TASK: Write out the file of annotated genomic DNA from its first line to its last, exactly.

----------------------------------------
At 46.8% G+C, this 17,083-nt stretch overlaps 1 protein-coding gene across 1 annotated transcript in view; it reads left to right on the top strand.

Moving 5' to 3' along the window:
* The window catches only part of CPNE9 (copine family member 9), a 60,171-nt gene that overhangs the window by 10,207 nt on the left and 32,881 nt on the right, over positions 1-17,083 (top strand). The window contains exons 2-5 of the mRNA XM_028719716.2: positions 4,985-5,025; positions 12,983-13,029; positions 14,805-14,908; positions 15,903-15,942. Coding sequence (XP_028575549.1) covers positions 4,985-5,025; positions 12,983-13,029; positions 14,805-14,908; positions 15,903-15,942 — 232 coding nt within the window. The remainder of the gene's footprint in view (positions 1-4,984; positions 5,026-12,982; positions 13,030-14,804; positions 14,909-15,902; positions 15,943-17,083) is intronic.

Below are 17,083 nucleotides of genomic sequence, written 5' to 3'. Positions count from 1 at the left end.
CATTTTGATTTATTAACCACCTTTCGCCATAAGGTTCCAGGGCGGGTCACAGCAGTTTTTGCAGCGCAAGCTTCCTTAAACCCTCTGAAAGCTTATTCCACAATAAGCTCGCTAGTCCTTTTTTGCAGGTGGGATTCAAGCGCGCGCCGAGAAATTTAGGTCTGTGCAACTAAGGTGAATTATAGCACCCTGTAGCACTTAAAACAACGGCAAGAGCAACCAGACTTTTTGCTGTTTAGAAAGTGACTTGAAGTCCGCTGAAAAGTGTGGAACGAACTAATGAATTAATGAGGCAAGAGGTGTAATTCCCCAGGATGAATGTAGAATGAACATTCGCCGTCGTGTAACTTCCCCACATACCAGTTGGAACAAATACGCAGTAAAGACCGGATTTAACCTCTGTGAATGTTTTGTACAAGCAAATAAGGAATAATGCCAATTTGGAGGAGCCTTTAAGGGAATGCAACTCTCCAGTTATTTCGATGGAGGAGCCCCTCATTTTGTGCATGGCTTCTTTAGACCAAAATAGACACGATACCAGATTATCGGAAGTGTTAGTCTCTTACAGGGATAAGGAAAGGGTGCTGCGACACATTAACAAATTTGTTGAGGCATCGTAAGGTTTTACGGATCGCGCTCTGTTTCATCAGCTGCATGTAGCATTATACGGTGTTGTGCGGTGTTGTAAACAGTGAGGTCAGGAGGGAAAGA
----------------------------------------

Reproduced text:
At 46.8% G+C, this 17,083-nt stretch overlaps 1 protein-coding gene across 1 annotated transcript in view; it reads left to right on the top strand.

Moving 5' to 3' along the window:
* The window catches only part of CPNE9 (copine family member 9), a 60,171-nt gene that overhangs the window by 10,207 nt on the left and 32,881 nt on the right, over positions 1-17,083 (top strand). The window contains exons 2-5 of the mRNA XM_028719716.2: positions 4,985-5,025; positions 12,983-13,029; positions 14,805-14,908; positions 15,903-15,942. Coding sequence (XP_028575549.1) covers positions 4,985-5,025; positions 12,983-13,029; positions 14,805-14,908; positions 15,903-15,942 — 232 coding nt within the window. The remainder of the gene's footprint in view (positions 1-4,984; positions 5,026-12,982; positions 13,030-14,804; positions 14,909-15,902; positions 15,943-17,083) is intronic.

Below are 17,083 nucleotides of genomic sequence, written 5' to 3'. Positions count from 1 at the left end.
CATTTTGATTTATTAACCACCTTTCGCCATAAGGTTCCAGGGCGGGTCACAGCAGTTTTTGCAGCGCAAGCTTCCTTAAACCCTCTGAAAGCTTATTCCACAATAAGCTCGCTAGTCCTTTTTTGCAGGTGGGATTCAAGCGCGCGCCGAGAAATTTAGGTCTGTGCAACTAAGGTGAATTATAGCACCCTGTAGCACTTAAAACAACGGCAAGAGCAACCAGACTTTTTGCTGTTTAGAAAGTGACTTGAAGTCCGCTGAAAAGTGTGGAACGAACTAATGAATTAATGAGGCAAGAGGTGTAATTCCCCAGGATGAATGTAGAATGAACATTCGCCGTCGTGTAACTTCCCCACATACCAGTTGGAACAAATACGCAGTAAAGACCGGATTTAACCTCTGTGAATGTTTTGTACAAGCAAATAAGGAATAATGCCAATTTGGAGGAGCCTTTAAGGGAATGCAACTCTCCAGTTATTTCGATGGAGGAGCCCCTCATTTTGTGCATGGCTTCTTTAGACCAAAATAGACACGATACCAGATTATCGGAAGTGTTAGTCTCTTACAGGGATAAGGAAAGGGTGCTGCGACACATTAACAAATTTGTTGAGGCATCGTAAGGTTTTACGGATCGCGCTCTGTTTCATCAGCTGCATGTAGCATTATACGGTGTTGTGCGGTGTTGTAAACAGTGAGGTCAGGAGGGAAAGA